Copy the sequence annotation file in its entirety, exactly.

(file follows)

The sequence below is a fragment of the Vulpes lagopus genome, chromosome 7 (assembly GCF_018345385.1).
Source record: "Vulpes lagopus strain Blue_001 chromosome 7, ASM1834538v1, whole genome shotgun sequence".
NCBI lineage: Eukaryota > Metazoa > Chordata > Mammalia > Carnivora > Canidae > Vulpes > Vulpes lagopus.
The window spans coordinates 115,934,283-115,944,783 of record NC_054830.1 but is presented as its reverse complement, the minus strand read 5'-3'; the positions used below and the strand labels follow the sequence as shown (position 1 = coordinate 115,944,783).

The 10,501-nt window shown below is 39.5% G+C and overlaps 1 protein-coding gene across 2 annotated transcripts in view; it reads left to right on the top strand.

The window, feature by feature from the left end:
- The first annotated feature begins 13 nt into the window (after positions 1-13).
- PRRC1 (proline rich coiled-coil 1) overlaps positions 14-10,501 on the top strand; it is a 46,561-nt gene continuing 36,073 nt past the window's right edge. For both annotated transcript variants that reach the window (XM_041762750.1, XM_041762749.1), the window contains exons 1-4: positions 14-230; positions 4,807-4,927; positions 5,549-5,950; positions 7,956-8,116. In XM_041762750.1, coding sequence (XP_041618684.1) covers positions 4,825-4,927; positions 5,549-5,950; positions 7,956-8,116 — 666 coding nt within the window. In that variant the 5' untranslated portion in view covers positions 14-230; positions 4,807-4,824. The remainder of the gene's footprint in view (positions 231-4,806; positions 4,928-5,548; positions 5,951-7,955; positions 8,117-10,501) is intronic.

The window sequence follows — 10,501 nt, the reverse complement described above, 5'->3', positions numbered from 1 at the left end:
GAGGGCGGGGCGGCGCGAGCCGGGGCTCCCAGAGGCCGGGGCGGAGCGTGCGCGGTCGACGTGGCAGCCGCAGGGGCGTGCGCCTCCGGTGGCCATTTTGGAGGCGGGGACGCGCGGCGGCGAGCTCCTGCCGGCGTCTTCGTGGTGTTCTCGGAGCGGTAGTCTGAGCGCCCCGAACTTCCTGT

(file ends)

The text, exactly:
The sequence below is a fragment of the Vulpes lagopus genome, chromosome 7 (assembly GCF_018345385.1).
Source record: "Vulpes lagopus strain Blue_001 chromosome 7, ASM1834538v1, whole genome shotgun sequence".
NCBI lineage: Eukaryota > Metazoa > Chordata > Mammalia > Carnivora > Canidae > Vulpes > Vulpes lagopus.
The window spans coordinates 115,934,283-115,944,783 of record NC_054830.1 but is presented as its reverse complement, the minus strand read 5'-3'; the positions used below and the strand labels follow the sequence as shown (position 1 = coordinate 115,944,783).

The 10,501-nt window shown below is 39.5% G+C and overlaps 1 protein-coding gene across 2 annotated transcripts in view; it reads left to right on the top strand.

The window, feature by feature from the left end:
- The first annotated feature begins 13 nt into the window (after positions 1-13).
- PRRC1 (proline rich coiled-coil 1) overlaps positions 14-10,501 on the top strand; it is a 46,561-nt gene continuing 36,073 nt past the window's right edge. For both annotated transcript variants that reach the window (XM_041762750.1, XM_041762749.1), the window contains exons 1-4: positions 14-230; positions 4,807-4,927; positions 5,549-5,950; positions 7,956-8,116. In XM_041762750.1, coding sequence (XP_041618684.1) covers positions 4,825-4,927; positions 5,549-5,950; positions 7,956-8,116 — 666 coding nt within the window. In that variant the 5' untranslated portion in view covers positions 14-230; positions 4,807-4,824. The remainder of the gene's footprint in view (positions 231-4,806; positions 4,928-5,548; positions 5,951-7,955; positions 8,117-10,501) is intronic.

The window sequence follows — 10,501 nt, the reverse complement described above, 5'->3', positions numbered from 1 at the left end:
GAGGGCGGGGCGGCGCGAGCCGGGGCTCCCAGAGGCCGGGGCGGAGCGTGCGCGGTCGACGTGGCAGCCGCAGGGGCGTGCGCCTCCGGTGGCCATTTTGGAGGCGGGGACGCGCGGCGGCGAGCTCCTGCCGGCGTCTTCGTGGTGTTCTCGGAGCGGTAGTCTGAGCGCCCCGAACTTCCTGT